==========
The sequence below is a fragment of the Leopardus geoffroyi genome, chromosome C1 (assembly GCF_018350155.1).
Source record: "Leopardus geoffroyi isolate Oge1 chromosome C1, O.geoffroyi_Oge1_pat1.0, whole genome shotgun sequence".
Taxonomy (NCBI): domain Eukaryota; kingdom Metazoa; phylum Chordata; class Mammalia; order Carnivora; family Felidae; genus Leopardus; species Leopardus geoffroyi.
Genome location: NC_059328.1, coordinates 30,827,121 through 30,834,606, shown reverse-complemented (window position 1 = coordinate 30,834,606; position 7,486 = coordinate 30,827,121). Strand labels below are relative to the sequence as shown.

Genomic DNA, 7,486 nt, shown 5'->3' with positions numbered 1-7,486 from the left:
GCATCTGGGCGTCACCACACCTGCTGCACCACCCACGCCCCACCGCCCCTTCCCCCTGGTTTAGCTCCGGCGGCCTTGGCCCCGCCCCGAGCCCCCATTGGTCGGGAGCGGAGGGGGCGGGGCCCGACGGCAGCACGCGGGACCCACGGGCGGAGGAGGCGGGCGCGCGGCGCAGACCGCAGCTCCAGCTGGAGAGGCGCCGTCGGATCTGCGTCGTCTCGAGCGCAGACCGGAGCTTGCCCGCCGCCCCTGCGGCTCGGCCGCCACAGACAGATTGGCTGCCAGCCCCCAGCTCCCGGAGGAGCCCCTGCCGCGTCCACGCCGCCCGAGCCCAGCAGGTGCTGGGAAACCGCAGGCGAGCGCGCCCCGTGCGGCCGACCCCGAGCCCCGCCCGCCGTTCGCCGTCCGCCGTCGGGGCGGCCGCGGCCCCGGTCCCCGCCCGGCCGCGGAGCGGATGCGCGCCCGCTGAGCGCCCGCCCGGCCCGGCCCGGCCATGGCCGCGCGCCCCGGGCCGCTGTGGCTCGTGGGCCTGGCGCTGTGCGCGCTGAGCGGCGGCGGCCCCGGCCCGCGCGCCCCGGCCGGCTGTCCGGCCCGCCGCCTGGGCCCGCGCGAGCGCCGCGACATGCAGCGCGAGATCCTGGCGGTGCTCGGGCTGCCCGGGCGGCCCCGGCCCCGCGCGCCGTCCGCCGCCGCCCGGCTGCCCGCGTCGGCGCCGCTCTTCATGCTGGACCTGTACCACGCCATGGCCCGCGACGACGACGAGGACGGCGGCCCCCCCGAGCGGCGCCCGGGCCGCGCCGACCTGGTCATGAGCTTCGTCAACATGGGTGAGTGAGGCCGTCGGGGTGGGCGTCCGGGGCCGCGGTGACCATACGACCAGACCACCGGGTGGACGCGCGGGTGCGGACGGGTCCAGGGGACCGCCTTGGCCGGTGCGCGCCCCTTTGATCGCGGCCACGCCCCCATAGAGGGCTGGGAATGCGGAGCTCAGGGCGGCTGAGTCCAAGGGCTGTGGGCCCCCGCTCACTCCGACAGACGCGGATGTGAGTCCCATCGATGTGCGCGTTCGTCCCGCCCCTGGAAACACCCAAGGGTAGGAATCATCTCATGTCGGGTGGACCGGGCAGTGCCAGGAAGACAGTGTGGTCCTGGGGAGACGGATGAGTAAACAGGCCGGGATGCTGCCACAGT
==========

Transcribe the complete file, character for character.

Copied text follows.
The sequence below is a fragment of the Leopardus geoffroyi genome, chromosome C1 (assembly GCF_018350155.1).
Source record: "Leopardus geoffroyi isolate Oge1 chromosome C1, O.geoffroyi_Oge1_pat1.0, whole genome shotgun sequence".
Taxonomy (NCBI): domain Eukaryota; kingdom Metazoa; phylum Chordata; class Mammalia; order Carnivora; family Felidae; genus Leopardus; species Leopardus geoffroyi.
Genome location: NC_059328.1, coordinates 30,827,121 through 30,834,606, shown reverse-complemented (window position 1 = coordinate 30,834,606; position 7,486 = coordinate 30,827,121). Strand labels below are relative to the sequence as shown.

Genomic DNA, 7,486 nt, shown 5'->3' with positions numbered 1-7,486 from the left:
GCATCTGGGCGTCACCACACCTGCTGCACCACCCACGCCCCACCGCCCCTTCCCCCTGGTTTAGCTCCGGCGGCCTTGGCCCCGCCCCGAGCCCCCATTGGTCGGGAGCGGAGGGGGCGGGGCCCGACGGCAGCACGCGGGACCCACGGGCGGAGGAGGCGGGCGCGCGGCGCAGACCGCAGCTCCAGCTGGAGAGGCGCCGTCGGATCTGCGTCGTCTCGAGCGCAGACCGGAGCTTGCCCGCCGCCCCTGCGGCTCGGCCGCCACAGACAGATTGGCTGCCAGCCCCCAGCTCCCGGAGGAGCCCCTGCCGCGTCCACGCCGCCCGAGCCCAGCAGGTGCTGGGAAACCGCAGGCGAGCGCGCCCCGTGCGGCCGACCCCGAGCCCCGCCCGCCGTTCGCCGTCCGCCGTCGGGGCGGCCGCGGCCCCGGTCCCCGCCCGGCCGCGGAGCGGATGCGCGCCCGCTGAGCGCCCGCCCGGCCCGGCCCGGCCATGGCCGCGCGCCCCGGGCCGCTGTGGCTCGTGGGCCTGGCGCTGTGCGCGCTGAGCGGCGGCGGCCCCGGCCCGCGCGCCCCGGCCGGCTGTCCGGCCCGCCGCCTGGGCCCGCGCGAGCGCCGCGACATGCAGCGCGAGATCCTGGCGGTGCTCGGGCTGCCCGGGCGGCCCCGGCCCCGCGCGCCGTCCGCCGCCGCCCGGCTGCCCGCGTCGGCGCCGCTCTTCATGCTGGACCTGTACCACGCCATGGCCCGCGACGACGACGAGGACGGCGGCCCCCCCGAGCGGCGCCCGGGCCGCGCCGACCTGGTCATGAGCTTCGTCAACATGGGTGAGTGAGGCCGTCGGGGTGGGCGTCCGGGGCCGCGGTGACCATACGACCAGACCACCGGGTGGACGCGCGGGTGCGGACGGGTCCAGGGGACCGCCTTGGCCGGTGCGCGCCCCTTTGATCGCGGCCACGCCCCCATAGAGGGCTGGGAATGCGGAGCTCAGGGCGGCTGAGTCCAAGGGCTGTGGGCCCCCGCTCACTCCGACAGACGCGGATGTGAGTCCCATCGATGTGCGCGTTCGTCCCGCCCCTGGAAACACCCAAGGGTAGGAATCATCTCATGTCGGGTGGACCGGGCAGTGCCAGGAAGACAGTGTGGTCCTGGGGAGACGGATGAGTAAACAGGCCGGGATGCTGCCACAGT